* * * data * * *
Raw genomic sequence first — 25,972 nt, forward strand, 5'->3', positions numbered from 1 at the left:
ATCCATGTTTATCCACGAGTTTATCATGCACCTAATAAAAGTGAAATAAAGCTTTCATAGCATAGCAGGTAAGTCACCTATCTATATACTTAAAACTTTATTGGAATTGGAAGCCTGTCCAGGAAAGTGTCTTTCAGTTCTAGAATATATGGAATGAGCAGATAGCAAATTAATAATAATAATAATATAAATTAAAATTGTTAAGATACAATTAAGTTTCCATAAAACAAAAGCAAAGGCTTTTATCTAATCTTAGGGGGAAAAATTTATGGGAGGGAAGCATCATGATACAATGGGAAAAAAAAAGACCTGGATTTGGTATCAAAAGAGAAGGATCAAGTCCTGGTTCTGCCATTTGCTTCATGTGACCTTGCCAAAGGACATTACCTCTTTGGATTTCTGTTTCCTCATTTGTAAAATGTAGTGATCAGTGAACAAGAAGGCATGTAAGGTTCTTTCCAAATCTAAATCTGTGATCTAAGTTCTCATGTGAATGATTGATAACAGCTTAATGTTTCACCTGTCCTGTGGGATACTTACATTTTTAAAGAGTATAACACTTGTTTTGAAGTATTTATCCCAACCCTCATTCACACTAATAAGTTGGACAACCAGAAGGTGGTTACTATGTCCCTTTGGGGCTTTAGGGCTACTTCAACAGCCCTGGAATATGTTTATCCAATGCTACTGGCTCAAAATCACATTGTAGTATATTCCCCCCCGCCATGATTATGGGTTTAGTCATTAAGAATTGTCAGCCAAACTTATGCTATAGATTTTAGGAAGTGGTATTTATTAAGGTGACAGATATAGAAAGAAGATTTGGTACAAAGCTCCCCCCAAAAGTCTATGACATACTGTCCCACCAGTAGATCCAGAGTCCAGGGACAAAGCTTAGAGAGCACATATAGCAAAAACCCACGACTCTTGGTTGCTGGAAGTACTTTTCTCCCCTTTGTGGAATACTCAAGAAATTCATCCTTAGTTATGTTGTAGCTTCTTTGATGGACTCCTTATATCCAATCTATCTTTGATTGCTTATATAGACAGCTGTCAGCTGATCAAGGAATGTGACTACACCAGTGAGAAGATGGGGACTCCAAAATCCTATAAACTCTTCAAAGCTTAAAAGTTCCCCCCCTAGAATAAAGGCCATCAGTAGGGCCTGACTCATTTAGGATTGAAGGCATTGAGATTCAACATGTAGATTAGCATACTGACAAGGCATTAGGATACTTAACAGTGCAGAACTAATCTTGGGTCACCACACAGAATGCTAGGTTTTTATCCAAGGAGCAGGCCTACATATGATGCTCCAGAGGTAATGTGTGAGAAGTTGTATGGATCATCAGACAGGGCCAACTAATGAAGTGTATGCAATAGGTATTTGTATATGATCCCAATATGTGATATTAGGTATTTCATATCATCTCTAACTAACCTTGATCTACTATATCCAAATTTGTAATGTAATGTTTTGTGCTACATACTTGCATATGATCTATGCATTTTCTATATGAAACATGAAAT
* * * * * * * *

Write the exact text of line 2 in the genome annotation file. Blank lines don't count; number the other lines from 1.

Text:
ATCCATGTTTATCCACGAGTTTATCATGCACCTAATAAAAGTGAAATAAAGCTTTCATAGCATAGCAGGTAAGTCACCTATCTATATACTTAAAACTTTATTGGAATTGGAAGCCTGTCCAGGAAAGTGTCTTTCAGTTCTAGAATATATGGAATGAGCAGATAGCAAATTAATAATAATAATAATATAAATTAAAATTGTTAAGATACAATTAAGTTTCCATAAAACAAAAGCAAAGGCTTTTATCTAATCTTAGGGGGAAAAATTTATGGGAGGGAAGCATCATGATACAATGGGAAAAAAAAAGACCTGGATTTGGTATCAAAAGAGAAGGATCAAGTCCTGGTTCTGCCATTTGCTTCATGTGACCTTGCCAAAGGACATTACCTCTTTGGATTTCTGTTTCCTCATTTGTAAAATGTAGTGATCAGTGAACAAGAAGGCATGTAAGGTTCTTTCCAAATCTAAATCTGTGATCTAAGTTCTCATGTGAATGATTGATAACAGCTTAATGTTTCACCTGTCCTGTGGGATACTTACATTTTTAAAGAGTATAACACTTGTTTTGAAGTATTTATCCCAACCCTCATTCACACTAATAAGTTGGACAACCAGAAGGTGGTTACTATGTCCCTTTGGGGCTTTAGGGCTACTTCAACAGCCCTGGAATATGTTTATCCAATGCTACTGGCTCAAAATCACATTGTAGTATATTCCCCCCCGCCATGATTATGGGTTTAGTCATTAAGAATTGTCAGCCAAACTTATGCTATAGATTTTAGGAAGTGGTATTTATTAAGGTGACAGATATAGAAAGAAGATTTGGTACAAAGCTCCCCCCAAAAGTCTATGACATACTGTCCCACCAGTAGATCCAGAGTCCAGGGACAAAGCTTAGAGAGCACATATAGCAAAAACCCACGACTCTTGGTTGCTGGAAGTACTTTTCTCCCCTTTGTGGAATACTCAAGAAATTCATCCTTAGTTATGTTGTAGCTTCTTTGATGGACTCCTTATATCCAATCTATCTTTGATTGCTTATATAGACAGCTGTCAGCTGATCAAGGAATGTGACTACACCAGTGAGAAGATGGGGACTCCAAAATCCTATAAACTCTTCAAAGCTTAAAAGTTCCCCCCCTAGAATAAAGGCCATCAGTAGGGCCTGACTCATTTAGGATTGAAGGCATTGAGATTCAACATGTAGATTAGCATACTGACAAGGCATTAGGATACTTAACAGTGCAGAACTAATCTTGGGTCACCACACAGAATGCTAGGTTTTTATCCAAGGAGCAGGCCTACATATGATGCTCCAGAGGTAATGTGTGAGAAGTTGTATGGATCATCAGACAGGGCCAACTAATGAAGTGTATGCAATAGGTATTTGTATATGATCCCAATATGTGATATTAGGTATTTCATATCATCTCTAACTAACCTTGATCTACTATATCCAAATTTGTAATGTAATGTTTTGTGCTACATACTTGCATATGATCTATGCATTTTCTATATGAAACATGAAAT